A blue wound opens in the clouds and heals over again. In the garden, pink claws that may become peonies if a late frost doesn’t kill them.
Egg-white sky with one sun over medium. It’s cold. I’m reading a line about roosters crowing just as the neighbor’s rooster begins to crow.
An ashen sky, gravid with snow. The field sparrow’s back: that song that sounds like rising excitement (or alarm, depending on one’s mood).
Faint traces of high cloud give a seaside sort of light. I dreamed the wood frogs were calling, but it’s still too cold.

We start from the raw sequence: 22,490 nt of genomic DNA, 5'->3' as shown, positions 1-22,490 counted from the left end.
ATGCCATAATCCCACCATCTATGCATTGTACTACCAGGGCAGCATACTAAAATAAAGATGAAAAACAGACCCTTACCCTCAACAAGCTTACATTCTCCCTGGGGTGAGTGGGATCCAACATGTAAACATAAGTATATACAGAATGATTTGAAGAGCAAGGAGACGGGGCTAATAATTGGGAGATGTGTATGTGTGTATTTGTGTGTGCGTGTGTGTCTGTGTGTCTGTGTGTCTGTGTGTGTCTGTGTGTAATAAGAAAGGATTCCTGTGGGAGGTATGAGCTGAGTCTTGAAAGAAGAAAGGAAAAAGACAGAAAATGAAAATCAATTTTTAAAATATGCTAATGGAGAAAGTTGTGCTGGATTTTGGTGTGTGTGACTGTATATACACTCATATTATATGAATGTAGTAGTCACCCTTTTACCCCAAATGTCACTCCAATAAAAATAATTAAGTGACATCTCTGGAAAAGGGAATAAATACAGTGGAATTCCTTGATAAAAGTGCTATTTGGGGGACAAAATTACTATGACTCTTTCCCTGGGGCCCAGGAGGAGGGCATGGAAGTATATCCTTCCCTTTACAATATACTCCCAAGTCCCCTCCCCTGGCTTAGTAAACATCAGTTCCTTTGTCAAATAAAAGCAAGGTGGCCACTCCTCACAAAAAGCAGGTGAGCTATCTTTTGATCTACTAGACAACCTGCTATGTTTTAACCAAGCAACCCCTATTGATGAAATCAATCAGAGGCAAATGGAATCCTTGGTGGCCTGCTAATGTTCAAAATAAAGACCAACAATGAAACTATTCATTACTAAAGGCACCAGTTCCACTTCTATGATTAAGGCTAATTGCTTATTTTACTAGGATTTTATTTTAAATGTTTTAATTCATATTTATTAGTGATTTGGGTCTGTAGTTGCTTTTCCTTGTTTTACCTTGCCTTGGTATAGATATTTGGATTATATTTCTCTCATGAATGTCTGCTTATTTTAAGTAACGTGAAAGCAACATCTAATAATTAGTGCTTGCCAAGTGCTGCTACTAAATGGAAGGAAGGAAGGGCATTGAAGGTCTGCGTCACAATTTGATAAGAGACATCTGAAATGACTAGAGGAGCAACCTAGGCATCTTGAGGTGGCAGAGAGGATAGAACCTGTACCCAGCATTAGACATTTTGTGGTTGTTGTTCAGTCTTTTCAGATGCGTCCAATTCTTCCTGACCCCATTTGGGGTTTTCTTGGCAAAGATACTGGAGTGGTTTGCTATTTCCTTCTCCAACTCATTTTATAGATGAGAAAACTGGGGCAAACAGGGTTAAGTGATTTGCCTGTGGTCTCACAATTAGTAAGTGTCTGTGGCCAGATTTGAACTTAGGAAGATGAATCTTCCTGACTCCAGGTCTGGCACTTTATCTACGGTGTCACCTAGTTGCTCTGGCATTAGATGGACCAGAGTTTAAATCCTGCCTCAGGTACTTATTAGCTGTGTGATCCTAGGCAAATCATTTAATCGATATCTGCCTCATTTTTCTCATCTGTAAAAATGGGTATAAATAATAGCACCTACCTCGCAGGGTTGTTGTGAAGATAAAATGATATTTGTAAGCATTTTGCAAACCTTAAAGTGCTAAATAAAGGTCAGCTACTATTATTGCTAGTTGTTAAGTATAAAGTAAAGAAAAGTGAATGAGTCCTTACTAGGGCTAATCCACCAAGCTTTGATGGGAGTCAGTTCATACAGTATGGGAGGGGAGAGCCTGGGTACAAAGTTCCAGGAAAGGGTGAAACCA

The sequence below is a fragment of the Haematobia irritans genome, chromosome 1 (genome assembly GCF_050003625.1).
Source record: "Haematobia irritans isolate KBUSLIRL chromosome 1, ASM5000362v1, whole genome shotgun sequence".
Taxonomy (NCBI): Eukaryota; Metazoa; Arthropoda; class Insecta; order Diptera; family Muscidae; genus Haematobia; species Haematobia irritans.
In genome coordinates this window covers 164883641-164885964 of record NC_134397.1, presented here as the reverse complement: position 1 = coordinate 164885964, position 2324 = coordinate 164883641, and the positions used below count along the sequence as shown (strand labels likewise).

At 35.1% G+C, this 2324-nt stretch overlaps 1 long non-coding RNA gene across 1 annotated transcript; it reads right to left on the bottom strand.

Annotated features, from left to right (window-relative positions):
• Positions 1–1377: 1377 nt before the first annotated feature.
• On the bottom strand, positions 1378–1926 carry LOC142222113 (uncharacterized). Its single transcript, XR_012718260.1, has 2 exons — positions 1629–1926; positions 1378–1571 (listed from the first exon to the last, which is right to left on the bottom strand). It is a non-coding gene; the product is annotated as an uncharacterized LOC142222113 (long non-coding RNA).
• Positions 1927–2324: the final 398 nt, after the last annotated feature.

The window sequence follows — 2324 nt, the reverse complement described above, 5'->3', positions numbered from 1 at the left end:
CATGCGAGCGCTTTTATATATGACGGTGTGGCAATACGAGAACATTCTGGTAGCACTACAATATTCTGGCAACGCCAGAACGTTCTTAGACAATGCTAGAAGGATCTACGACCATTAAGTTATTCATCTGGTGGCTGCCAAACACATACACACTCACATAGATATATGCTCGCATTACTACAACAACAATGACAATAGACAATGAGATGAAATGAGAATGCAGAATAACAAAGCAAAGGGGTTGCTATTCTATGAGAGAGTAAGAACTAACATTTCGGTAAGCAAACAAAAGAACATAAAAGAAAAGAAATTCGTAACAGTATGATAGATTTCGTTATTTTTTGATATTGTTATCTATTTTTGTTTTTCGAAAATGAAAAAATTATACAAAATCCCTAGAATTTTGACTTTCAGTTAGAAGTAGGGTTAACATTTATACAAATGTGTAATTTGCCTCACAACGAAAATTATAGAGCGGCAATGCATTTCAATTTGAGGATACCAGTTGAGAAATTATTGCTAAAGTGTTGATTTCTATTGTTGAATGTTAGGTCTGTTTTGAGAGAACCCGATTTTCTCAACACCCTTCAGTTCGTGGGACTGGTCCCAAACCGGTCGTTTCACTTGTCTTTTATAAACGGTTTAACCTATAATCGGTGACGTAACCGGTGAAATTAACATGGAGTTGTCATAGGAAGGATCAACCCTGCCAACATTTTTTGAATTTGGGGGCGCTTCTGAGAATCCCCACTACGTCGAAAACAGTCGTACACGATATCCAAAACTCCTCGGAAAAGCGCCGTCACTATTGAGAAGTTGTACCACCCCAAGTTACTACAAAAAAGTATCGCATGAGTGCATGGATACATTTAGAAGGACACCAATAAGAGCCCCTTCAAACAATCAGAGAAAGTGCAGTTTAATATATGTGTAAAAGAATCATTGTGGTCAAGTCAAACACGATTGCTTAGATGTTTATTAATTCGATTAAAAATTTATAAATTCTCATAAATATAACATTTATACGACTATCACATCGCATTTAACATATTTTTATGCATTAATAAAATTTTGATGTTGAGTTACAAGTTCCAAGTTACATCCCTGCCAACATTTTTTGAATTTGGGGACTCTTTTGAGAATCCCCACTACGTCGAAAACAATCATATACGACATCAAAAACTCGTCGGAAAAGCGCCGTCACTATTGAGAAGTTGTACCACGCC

A raven croaks and I see the sun moving backwards—just a sun-sized pit in the clouds glowing as it passes the location of the actual sun.
It has stopped raining. The squirrel with pale fur forages at the edge of a small, marooned cloud. The sky brightens and releases more rain.
The sun burns through high clouds. A gleam in the stream from a clump of sedge where spray has made an ice-fingered claw open to the sky.
A soft, cloud-filtered sunlight makes the white hillside glow rather than gleam. The rime-lined creek is still loud from yesterday’s thaw.
Two clouds cross, a high one going north and a low one going south—a sight so odd it feels like an omen, until the song sparrow sings.
The monotonous chant of a tufted titmouse. Clouds move in and seed the wind with small, round snowflakes, giving it another way to bite.